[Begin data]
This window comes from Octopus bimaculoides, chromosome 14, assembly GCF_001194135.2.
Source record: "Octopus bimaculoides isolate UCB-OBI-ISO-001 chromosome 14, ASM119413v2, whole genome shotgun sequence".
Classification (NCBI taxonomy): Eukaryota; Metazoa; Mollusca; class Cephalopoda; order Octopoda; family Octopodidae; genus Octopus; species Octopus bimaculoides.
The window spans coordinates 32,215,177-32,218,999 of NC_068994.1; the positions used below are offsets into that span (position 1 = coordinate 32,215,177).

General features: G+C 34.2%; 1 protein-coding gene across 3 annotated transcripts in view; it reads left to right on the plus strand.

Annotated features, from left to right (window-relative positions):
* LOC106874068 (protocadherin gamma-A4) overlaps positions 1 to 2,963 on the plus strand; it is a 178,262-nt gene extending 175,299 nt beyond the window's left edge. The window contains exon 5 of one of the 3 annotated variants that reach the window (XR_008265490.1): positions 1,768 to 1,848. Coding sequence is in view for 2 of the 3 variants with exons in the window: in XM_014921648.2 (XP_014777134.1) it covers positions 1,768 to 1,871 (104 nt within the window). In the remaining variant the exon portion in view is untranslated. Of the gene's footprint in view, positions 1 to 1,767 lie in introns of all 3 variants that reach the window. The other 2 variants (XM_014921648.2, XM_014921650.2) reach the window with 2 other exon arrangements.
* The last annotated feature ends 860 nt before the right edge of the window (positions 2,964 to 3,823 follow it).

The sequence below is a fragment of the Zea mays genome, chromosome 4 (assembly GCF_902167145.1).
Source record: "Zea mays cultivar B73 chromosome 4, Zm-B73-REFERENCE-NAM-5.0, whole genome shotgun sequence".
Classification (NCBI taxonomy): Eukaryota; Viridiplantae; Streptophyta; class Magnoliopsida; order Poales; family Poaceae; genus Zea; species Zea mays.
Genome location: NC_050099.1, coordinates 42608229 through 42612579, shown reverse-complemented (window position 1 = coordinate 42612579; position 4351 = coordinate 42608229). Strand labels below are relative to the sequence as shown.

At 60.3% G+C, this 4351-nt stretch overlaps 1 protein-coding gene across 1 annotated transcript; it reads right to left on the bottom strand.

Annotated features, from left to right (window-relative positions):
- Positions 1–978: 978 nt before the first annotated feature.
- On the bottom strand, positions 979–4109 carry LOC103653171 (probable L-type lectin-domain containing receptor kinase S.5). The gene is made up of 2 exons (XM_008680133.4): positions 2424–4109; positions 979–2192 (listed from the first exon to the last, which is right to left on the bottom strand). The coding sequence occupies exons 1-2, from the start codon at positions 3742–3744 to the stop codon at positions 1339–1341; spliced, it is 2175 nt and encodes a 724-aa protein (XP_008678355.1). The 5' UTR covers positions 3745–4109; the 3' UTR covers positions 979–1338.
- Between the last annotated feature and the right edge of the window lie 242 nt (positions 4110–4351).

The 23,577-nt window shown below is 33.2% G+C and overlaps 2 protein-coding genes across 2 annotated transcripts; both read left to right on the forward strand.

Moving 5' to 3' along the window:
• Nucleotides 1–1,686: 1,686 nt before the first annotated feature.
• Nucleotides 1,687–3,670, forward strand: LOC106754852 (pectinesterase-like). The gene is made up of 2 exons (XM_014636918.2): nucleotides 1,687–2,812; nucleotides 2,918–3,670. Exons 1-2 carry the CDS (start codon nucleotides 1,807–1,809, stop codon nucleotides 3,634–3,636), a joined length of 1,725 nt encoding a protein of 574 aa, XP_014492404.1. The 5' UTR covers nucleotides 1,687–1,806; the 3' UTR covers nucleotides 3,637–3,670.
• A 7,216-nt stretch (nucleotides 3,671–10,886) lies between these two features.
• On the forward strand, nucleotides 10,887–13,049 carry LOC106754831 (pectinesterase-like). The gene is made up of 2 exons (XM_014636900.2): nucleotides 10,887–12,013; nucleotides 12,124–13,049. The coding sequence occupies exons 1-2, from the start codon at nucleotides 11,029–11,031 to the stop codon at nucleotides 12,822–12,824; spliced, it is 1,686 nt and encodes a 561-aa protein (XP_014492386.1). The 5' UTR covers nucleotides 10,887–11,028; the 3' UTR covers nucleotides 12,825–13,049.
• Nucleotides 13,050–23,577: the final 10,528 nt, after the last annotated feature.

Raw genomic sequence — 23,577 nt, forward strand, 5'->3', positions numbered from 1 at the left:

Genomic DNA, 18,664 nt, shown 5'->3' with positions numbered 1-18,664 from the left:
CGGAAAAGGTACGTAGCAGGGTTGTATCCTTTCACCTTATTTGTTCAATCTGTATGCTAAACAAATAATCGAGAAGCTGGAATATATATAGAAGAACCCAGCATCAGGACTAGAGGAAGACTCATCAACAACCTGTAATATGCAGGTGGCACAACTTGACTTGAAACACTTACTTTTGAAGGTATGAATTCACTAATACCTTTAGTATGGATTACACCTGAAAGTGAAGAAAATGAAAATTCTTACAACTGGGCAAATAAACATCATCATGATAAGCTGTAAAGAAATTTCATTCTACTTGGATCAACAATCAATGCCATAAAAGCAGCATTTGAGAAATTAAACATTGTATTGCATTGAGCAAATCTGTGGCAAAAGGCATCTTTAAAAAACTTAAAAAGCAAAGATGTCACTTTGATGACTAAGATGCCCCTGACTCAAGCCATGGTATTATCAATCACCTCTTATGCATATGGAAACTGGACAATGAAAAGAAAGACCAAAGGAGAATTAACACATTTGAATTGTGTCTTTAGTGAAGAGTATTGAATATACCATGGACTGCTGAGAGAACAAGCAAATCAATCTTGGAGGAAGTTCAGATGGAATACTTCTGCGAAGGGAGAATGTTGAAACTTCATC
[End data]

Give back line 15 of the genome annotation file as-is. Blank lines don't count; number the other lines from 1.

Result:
- Positions 1–978: 978 nt before the first annotated feature.